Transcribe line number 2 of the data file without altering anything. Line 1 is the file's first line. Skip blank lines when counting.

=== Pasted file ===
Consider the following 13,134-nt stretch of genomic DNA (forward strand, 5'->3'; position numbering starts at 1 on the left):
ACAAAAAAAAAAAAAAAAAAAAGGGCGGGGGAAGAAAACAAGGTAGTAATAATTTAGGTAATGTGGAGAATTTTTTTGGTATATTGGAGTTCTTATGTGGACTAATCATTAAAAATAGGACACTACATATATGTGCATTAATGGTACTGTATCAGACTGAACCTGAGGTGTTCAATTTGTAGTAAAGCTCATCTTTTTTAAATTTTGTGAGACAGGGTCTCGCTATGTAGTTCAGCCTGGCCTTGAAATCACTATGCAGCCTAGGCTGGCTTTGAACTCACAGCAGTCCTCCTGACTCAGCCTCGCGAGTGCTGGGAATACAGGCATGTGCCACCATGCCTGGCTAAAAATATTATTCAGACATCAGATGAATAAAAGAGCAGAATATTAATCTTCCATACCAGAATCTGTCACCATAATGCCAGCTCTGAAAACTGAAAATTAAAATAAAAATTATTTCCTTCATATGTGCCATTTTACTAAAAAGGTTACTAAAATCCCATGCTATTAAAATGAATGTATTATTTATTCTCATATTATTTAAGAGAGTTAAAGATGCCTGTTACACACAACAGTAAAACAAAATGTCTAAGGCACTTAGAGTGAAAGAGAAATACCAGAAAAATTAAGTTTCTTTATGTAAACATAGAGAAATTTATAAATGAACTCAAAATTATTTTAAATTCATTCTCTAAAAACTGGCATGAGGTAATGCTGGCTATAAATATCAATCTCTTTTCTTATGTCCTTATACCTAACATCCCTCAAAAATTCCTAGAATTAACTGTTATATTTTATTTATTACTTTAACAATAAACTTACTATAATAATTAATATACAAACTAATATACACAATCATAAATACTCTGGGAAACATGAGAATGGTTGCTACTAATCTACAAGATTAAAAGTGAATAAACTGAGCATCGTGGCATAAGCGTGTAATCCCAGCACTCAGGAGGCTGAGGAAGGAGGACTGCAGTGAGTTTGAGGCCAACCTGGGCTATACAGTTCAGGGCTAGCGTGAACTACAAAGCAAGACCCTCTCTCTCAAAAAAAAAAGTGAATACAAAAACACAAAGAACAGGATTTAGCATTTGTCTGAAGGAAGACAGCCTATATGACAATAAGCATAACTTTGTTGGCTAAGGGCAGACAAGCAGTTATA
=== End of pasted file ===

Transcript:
ACAAAAAAAAAAAAAAAAAAAAGGGCGGGGGAAGAAAACAAGGTAGTAATAATTTAGGTAATGTGGAGAATTTTTTTGGTATATTGGAGTTCTTATGTGGACTAATCATTAAAAATAGGACACTACATATATGTGCATTAATGGTACTGTATCAGACTGAACCTGAGGTGTTCAATTTGTAGTAAAGCTCATCTTTTTTAAATTTTGTGAGACAGGGTCTCGCTATGTAGTTCAGCCTGGCCTTGAAATCACTATGCAGCCTAGGCTGGCTTTGAACTCACAGCAGTCCTCCTGACTCAGCCTCGCGAGTGCTGGGAATACAGGCATGTGCCACCATGCCTGGCTAAAAATATTATTCAGACATCAGATGAATAAAAGAGCAGAATATTAATCTTCCATACCAGAATCTGTCACCATAATGCCAGCTCTGAAAACTGAAAATTAAAATAAAAATTATTTCCTTCATATGTGCCATTTTACTAAAAAGGTTACTAAAATCCCATGCTATTAAAATGAATGTATTATTTATTCTCATATTATTTAAGAGAGTTAAAGATGCCTGTTACACACAACAGTAAAACAAAATGTCTAAGGCACTTAGAGTGAAAGAGAAATACCAGAAAAATTAAGTTTCTTTATGTAAACATAGAGAAATTTATAAATGAACTCAAAATTATTTTAAATTCATTCTCTAAAAACTGGCATGAGGTAATGCTGGCTATAAATATCAATCTCTTTTCTTATGTCCTTATACCTAACATCCCTCAAAAATTCCTAGAATTAACTGTTATATTTTATTTATTACTTTAACAATAAACTTACTATAATAATTAATATACAAACTAATATACACAATCATAAATACTCTGGGAAACATGAGAATGGTTGCTACTAATCTACAAGATTAAAAGTGAATAAACTGAGCATCGTGGCATAAGCGTGTAATCCCAGCACTCAGGAGGCTGAGGAAGGAGGACTGCAGTGAGTTTGAGGCCAACCTGGGCTATACAGTTCAGGGCTAGCGTGAACTACAAAGCAAGACCCTCTCTCTCAAAAAAAAAAGTGAATACAAAAACACAAAGAACAGGATTTAGCATTTGTCTGAAGGAAGACAGCCTATATGACAATAAGCATAACTTTGTTGGCTAAGGGCAGACAAGCAGTTATA